...
Personally and as families, its members are successful. But they have abdicated their responsibility to set and promulgate standards.
It is the first book by Murray that I read, and I think it is a very good read. The style is engaging, and it is packed with factual information.

I think readers of any political persuasion can safely sail through the first two parts - the last one is the more political, but in fairness to the author he makes his position clear at the outset:
Data can bear on policy issues, but many of our opinions about policy are grounded in premises about the nature of human life and human society that are beyond the reach of data. Try to think of any new data that would change your position on abortion, the death penalty, legalization of marijuana, same-sex marriage, or the inheritance tax. If you cannot, you are not necessarily being unreasonable.

So it has been with the evidence I have presented. A social democrat may see in parts 1 and 2 a compelling case for the redistribution of wealth. A social conservative may see a compelling case for government policies that support marriage, religion, and traditional values. I am a libertarian, and see a compelling case for returning to the founders’ conception of limited government.
In the concluding chapter, I try to explain why I see the facts in this light.
Although the exposition appears to at least try to be objective, it does not always manage to: for instance, as a European I feel his description of what he calls "the Europe Syndrome" are exaggerated. Also, many people (me included) will disagree with large parts of his analysis, and a feeling of nostalgia for the good old days pervades the exposition - still, a very stimulating book even for people whose position in the political spectrum is quite far from that of the author.
( )
  PaolaM | Mar 31, 2013 |
This was an incredibly frustrating book.

It starts off with a statistical analysis on income disparity and social segregation. The basic topics are well-established in American discourse. However, he ascribes an unusual cause - the rise of liberal technical classes, and the lack of the 'moral character' of the poor. The elites are sorted out due to technical skill and intelligence, so he says, and place themselves in nice little ritzy neighborhoods and thus refuse to enact meaningful social help for the proles.

To be fair, it is possible for those with technical education to move away from their rural hometowns and live in nicer areas. That's social mobility, especially possible for those with technological or knowledge-based occupations. His later discussion of community-based thinking is a position that is treasured by both left and right. Communities bring people together. But as he turns to the discussion of the poor, the analogy starts to fall apart.

The leftist policies which the 'liberal elite' espouses at least attempt to address some of the worst effects of income discrepancies. Welfare reform, health care reform, education reform, etc. If he wanted to get into the idea of elites, it would only be fair to bring up Super-PACs and how single plutocrat individuals are able to keep political campaigns afloat far more than the average prole.

It is a myopic view of history, claiming that the social policies of the Great Society in the 1960s were responsible for the moral decay of the American public. Why didn't the New Deal and the subsequent 'Moral Decay' afterwards, of World War 2 and the 1950s? Or is that contradiction too inconvenient for this hypothesis?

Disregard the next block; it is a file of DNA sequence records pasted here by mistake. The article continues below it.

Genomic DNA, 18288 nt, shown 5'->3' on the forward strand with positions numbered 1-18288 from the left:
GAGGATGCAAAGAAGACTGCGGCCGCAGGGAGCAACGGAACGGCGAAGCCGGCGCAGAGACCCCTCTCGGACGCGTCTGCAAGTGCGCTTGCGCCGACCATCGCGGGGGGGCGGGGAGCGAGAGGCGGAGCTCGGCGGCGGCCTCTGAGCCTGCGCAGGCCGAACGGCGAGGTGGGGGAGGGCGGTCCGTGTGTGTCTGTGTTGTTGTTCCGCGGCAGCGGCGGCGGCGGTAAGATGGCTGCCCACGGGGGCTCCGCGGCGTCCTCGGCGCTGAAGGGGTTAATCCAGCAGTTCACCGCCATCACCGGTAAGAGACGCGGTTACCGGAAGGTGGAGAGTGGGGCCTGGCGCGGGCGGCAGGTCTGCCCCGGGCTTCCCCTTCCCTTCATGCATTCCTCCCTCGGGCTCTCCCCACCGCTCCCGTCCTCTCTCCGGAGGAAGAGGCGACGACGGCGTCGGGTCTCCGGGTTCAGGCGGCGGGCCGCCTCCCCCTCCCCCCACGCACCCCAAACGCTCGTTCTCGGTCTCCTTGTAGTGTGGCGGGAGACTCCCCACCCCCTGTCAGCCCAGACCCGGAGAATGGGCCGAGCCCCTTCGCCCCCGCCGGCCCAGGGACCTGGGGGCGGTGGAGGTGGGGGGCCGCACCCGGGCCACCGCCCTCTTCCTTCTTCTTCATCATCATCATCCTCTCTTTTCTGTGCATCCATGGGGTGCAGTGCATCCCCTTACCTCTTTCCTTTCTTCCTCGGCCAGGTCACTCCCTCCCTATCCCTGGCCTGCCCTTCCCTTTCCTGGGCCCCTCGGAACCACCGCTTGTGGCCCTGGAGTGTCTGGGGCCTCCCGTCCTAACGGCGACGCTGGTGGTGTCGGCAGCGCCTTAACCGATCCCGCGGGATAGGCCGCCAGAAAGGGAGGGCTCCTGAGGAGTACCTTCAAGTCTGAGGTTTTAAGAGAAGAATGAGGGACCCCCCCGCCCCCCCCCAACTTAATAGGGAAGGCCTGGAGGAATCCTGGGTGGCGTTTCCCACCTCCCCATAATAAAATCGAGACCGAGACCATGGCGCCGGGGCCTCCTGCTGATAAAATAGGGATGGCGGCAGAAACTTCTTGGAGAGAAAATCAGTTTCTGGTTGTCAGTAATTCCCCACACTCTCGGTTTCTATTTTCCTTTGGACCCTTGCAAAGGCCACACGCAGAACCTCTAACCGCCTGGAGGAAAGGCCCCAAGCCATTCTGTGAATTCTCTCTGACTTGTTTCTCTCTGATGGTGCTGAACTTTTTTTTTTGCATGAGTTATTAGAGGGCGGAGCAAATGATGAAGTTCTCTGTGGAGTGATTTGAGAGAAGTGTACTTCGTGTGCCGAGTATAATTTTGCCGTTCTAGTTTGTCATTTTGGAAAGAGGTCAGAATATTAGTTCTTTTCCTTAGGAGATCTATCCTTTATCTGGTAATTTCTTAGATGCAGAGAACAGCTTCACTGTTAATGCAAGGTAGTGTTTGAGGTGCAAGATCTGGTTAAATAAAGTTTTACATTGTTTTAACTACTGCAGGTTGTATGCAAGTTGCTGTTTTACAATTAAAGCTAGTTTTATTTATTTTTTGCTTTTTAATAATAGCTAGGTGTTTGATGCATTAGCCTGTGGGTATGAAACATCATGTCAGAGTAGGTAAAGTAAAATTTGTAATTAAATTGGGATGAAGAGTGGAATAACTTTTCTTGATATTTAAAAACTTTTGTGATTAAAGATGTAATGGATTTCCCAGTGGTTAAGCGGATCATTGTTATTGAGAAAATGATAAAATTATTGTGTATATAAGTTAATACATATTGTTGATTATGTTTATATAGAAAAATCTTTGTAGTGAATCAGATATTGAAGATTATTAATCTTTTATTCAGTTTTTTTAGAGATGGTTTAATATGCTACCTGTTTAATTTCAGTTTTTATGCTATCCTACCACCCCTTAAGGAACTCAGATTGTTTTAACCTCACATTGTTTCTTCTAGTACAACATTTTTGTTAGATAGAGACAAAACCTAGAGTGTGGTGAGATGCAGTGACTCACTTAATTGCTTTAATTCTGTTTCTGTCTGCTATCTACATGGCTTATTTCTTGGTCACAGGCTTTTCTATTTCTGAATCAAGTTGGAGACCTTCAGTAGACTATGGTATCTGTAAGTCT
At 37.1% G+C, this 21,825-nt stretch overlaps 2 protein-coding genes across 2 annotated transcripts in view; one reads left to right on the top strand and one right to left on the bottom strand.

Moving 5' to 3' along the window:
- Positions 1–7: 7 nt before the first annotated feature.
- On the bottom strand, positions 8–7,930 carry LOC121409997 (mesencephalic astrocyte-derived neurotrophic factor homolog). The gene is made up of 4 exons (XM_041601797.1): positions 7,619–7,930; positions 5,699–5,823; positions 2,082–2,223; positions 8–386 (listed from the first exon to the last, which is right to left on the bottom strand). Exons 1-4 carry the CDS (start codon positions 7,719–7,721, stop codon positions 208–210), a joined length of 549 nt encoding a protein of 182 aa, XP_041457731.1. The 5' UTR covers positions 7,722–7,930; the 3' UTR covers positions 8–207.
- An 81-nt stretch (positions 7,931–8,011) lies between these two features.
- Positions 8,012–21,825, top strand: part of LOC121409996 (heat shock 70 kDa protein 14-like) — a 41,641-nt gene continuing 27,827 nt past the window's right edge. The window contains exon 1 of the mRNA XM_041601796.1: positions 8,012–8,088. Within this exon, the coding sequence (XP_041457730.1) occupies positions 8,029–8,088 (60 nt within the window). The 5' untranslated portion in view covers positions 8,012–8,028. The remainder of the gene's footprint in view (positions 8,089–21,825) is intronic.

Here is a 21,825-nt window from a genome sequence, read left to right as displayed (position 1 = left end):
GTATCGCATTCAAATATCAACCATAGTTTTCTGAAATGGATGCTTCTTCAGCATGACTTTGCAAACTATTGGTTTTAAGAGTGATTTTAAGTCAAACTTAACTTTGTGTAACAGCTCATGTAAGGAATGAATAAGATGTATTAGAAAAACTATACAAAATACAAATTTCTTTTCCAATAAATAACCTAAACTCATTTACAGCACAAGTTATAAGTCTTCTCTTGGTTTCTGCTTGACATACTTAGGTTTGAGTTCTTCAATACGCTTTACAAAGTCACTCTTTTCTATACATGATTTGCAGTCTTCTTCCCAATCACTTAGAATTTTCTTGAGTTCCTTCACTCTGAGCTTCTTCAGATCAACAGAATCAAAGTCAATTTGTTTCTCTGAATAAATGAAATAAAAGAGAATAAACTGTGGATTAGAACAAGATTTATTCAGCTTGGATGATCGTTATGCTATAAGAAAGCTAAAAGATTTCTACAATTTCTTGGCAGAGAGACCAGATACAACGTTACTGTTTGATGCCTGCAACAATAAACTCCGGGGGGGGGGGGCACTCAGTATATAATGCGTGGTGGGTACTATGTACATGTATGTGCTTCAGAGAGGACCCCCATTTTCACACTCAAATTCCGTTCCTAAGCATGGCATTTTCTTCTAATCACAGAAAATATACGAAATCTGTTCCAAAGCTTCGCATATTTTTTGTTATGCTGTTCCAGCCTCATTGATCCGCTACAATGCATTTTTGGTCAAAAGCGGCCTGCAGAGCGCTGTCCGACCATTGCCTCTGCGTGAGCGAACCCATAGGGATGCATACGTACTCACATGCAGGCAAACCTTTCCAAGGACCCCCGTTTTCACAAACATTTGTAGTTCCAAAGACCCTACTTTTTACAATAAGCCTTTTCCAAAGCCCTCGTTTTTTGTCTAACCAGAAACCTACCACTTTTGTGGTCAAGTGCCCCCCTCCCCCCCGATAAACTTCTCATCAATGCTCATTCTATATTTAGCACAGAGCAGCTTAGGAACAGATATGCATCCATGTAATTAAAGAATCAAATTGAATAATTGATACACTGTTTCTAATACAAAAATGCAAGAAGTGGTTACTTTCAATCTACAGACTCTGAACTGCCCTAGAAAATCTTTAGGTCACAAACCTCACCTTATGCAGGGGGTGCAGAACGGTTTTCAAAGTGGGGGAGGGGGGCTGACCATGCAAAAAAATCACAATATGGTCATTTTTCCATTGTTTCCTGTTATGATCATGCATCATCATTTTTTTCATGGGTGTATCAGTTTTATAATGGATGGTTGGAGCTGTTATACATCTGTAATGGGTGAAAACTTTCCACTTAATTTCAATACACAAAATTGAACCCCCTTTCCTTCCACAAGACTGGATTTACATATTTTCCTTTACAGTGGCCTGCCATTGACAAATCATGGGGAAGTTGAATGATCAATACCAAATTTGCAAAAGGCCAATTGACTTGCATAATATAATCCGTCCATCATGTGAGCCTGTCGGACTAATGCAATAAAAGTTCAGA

And what of western Europe and Scandinavia, with its social democracy? Granted, they have their own share of economic problems, but the larger industrial powers aren't as bad off as we are. Why aren't these heathen nations suffering, with their laziness and atheism?

And why are the lower classes down on their luck? Is it because of outsourced jobs, a judiciary which defines corporations as people and allows the free reign of lobbyists to spread plutocratic interests? A truly indolent legislature? The collapse of the union system? The dismantling of the welfare system, heralded by libertarians and social conservatives, with pseudo-racist rhetoric on mythical welfare queens? A minimum wage which has fallen behind a living wage standard?

Of course not! Instead, the poor are such because they are Lazy and Indolent and Immoral and will Never Amount to Anything Unless They Do As I Say. They will 'pull themselves up by their own bootstraps', but the bootstraps are gone, and only 'I told you so' rhetoric will save them. An idealized Libertarian version of the Founding Fathers is described (to say nothing of the fact that 1) they were not a homogenous political group to begin with, and 2) some advocated a form of proto-social security for the common good), as well as conservative legislation which will claim to be in support of Families, while directly hindering them (women's reproductive rights, gay marriage rights, etc.)

Even worse than The Bell Curve. ( )
  HadriantheBlind | Mar 30, 2013 |
Showing 1-5 of 9 (next | show all)
In "Coming Apart," Murray seems to have learned a little bit from the racial controversies that greeted his earlier work. Now he sets out to show how similar forces are at work among white people. But his premise and arguments in this book are no less skewed or more persuasive.
added by lquilter | editSalon.com, Joan Walsh (Jan 30, 2012)
 
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A critique of the white American class structure argues that the paths of social mobility that once advanced the nation are now serving to further isolate an elite upper class while enforcing a growing and resentful white underclass.